The XA2’s a great camera - sort of a high-quality, much more affordable alternative to the Lomo LC-A. A few things I’ve learned from mine:
When you’re taking photos, especially in low light and/or with slower film, keep your ears open for the sound of the shutter. It actually makes two sounds: a click when it opens, and a click when it closes. In bright light, this happens so fast it sounds like a single sound, but as it gets darker you can start to hear the individual clicks. Make sure to hold still and keep the camera stable until you hear the second click to keep blur to a minimum. Since the XA2 is all automatic, it’ll hold the shutter open as long as it thinks it needs to (up to a point) in dark settings, so there might be several seconds between the two clicks if it’s dark enough.
The XA2 uses zone focusing, the “guess the distance” sort of method. There are three focus settings, the middle of which is the default. It’s good for most medium-distance shooting in normal light. Then there’s a close-up setting and a distant setting. In daylight, you’ll normally be using the middle setting, since the camera will be using a small aperture and your depth of focus will be large as a result. In fact, every time you close and reopen the clamshell cover, the XA2 resets to the middle focus setting.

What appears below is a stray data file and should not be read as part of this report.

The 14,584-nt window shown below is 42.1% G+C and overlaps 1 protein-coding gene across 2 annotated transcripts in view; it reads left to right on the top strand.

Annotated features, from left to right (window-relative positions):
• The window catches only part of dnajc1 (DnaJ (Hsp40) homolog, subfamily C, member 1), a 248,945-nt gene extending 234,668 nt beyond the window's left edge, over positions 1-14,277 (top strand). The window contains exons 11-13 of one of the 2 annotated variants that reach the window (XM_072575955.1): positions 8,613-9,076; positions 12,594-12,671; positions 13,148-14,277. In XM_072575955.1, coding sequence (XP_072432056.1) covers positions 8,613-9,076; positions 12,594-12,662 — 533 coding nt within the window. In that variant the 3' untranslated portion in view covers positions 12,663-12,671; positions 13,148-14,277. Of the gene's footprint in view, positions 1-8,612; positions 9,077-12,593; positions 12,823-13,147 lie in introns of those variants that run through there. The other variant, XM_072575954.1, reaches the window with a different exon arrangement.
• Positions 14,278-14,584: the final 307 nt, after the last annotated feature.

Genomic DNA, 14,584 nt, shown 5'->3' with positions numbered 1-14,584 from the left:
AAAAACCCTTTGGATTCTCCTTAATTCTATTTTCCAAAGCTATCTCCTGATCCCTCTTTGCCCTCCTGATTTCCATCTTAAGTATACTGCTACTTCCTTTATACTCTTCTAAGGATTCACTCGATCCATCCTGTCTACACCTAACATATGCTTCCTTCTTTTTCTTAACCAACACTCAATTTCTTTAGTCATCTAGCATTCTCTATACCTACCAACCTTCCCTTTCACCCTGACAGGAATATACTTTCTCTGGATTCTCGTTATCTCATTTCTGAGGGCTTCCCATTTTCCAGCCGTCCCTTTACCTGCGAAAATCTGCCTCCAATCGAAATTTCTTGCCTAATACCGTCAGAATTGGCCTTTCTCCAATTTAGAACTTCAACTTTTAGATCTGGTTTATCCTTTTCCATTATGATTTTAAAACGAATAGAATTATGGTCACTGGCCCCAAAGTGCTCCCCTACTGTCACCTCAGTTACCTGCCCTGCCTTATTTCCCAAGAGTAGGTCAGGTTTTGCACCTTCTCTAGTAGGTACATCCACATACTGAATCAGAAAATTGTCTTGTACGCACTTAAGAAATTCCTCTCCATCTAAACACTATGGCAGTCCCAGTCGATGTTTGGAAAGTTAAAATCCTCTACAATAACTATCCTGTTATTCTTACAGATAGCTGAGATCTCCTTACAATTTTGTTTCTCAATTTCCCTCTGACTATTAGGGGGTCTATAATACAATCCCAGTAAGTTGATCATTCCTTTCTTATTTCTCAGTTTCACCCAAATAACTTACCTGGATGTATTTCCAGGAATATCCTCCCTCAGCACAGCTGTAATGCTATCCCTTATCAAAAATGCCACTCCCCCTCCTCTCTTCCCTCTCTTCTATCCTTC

The manual gives a range of focus for each of the three notches, which is sort of a guide (especially in daylight). Specifically, the three notches focus at 4 feet, 8.9 feet, and 42 feet. In bright light, there will be a fairly wide range both closer and farther than those distances where everything will be acceptably sharp, due to the use of small apertures. In lower light, the depth of focus will get smaller as the aperture gets larger, so it gets a little trickier in darker settings. You’ll learn as you shoot with the XA2 how the focus range varies with the light.
Zone focusing isn’t super-precise, but the trade-off is that you can guess the distance and point & shoot very quickly, especially in bright light when the depth of focus will be large.
Don’t forget to set the ISO setting under the lens to match your film’s ISO rating.
To test the XA2’s battery, flip the little lever on the bottom to the first dot. If the battery’s good, it’ll sound a tone. Flip the lever all the way out to use the self-timer.
Those are some general tips. The XA2’s a fairly simple camera in terms of controls and settings, so it’s just a matter of learning the camera’s nature and how it changes depending on the amount of light and film speed. It’s a really fun shooter that’s capable of great, sharp results despite its size and simplicity. Most important thing is to have fun! :)